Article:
He stared at the floored door for about 15 seconds before he let himself in, eyeing the lodging. Standing right in front him, still in skibbies, was a portly old man with pale complexion who had obviously been awoken by the pregnant moans of Mary. Joseph felt half-pity, half-apathy. Unwilling to let any emotion get the better of him, he started right into his own plea for a bed—or a floor—or a bit of dirt to sleep on.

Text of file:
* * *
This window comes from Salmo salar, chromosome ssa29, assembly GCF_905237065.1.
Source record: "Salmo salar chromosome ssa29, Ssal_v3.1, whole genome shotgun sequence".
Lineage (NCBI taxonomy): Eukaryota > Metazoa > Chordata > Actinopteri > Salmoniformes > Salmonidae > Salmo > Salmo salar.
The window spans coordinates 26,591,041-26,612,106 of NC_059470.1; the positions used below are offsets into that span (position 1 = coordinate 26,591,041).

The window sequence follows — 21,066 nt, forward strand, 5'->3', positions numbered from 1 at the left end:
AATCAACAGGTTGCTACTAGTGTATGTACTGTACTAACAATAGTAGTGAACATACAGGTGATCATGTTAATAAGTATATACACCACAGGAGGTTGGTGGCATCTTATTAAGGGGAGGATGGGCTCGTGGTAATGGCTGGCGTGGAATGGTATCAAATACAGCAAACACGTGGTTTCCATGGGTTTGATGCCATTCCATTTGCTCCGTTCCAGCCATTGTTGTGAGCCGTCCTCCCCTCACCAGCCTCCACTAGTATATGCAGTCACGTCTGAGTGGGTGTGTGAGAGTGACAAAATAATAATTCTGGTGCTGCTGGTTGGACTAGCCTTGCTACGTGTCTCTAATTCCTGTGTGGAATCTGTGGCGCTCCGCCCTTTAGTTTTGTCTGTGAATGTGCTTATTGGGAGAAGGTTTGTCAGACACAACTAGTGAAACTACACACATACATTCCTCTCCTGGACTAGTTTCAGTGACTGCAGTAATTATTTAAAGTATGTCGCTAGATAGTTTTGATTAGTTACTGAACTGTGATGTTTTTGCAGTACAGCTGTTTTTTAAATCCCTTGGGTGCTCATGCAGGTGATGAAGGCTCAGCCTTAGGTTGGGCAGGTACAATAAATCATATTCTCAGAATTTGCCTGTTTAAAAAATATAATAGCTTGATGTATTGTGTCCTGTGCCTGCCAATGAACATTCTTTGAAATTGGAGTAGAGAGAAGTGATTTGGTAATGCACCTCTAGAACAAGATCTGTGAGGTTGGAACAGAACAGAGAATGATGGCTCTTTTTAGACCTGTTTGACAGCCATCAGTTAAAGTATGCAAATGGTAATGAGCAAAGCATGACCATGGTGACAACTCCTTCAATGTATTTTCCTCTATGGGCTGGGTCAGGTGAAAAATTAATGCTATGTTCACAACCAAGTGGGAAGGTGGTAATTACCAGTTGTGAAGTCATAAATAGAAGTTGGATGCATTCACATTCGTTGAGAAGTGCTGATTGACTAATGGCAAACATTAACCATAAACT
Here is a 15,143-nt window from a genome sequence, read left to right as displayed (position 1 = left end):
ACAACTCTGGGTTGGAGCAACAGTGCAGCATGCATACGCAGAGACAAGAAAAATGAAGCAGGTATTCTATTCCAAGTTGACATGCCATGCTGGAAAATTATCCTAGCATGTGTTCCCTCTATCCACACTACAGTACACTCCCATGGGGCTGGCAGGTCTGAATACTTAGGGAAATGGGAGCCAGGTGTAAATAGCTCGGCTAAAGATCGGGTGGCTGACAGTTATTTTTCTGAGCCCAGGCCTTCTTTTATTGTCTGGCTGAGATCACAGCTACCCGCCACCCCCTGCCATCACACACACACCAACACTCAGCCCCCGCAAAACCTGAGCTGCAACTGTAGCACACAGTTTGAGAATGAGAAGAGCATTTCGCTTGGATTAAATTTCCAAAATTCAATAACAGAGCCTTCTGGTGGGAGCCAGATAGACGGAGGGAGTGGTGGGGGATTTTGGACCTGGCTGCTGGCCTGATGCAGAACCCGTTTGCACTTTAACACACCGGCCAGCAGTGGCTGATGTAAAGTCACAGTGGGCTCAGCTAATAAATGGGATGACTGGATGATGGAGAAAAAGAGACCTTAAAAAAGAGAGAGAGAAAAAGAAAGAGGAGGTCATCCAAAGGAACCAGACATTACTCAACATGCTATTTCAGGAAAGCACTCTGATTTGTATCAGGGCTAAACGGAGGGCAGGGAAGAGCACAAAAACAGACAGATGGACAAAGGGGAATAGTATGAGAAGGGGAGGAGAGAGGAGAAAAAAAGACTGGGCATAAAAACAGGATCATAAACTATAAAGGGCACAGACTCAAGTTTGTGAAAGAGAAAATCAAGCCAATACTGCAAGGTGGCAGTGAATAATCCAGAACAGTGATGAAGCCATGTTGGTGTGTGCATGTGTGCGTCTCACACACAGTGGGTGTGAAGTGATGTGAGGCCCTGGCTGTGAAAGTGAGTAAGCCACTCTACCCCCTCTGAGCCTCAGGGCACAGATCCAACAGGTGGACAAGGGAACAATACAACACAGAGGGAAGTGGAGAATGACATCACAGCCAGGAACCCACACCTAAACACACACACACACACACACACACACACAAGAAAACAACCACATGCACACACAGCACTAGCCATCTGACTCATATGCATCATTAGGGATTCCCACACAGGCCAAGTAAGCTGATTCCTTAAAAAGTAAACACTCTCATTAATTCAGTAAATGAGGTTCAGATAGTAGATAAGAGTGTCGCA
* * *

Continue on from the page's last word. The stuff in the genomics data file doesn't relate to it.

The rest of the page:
“Sir, I apologize for the intrusion. The thing is…” he stopped mid-sentence, wondering how exactly to explain his predicament. “..the thing is, my wife – who woke you up, incidentally – well, actually she’s not my wife yet – anyway, she’s pregnant and needs a place to light for a while. I mean—“ Suddenly Joseph realized that he made himself out to be a gigolo – impregnanting women outside of marriage, forced into the commitment by overbearing parents who would have it no other way. Something had to be done to clarify the situation. “—I mean, we’re GOING to be married, I just. Well, you see, I had nothing to do with the child. I mean – I did – I’m it’s father, but I didn’t have sex with her. I just, umm, guided her ass. Uhh I mean, that is — the child is mine. But it’s–.” He stopped cold. The old man, frozen solid with a penetrating stare, made no emotional twinge. Joseph didn’t even pretend to save himself. “Do you have a place we can stay?”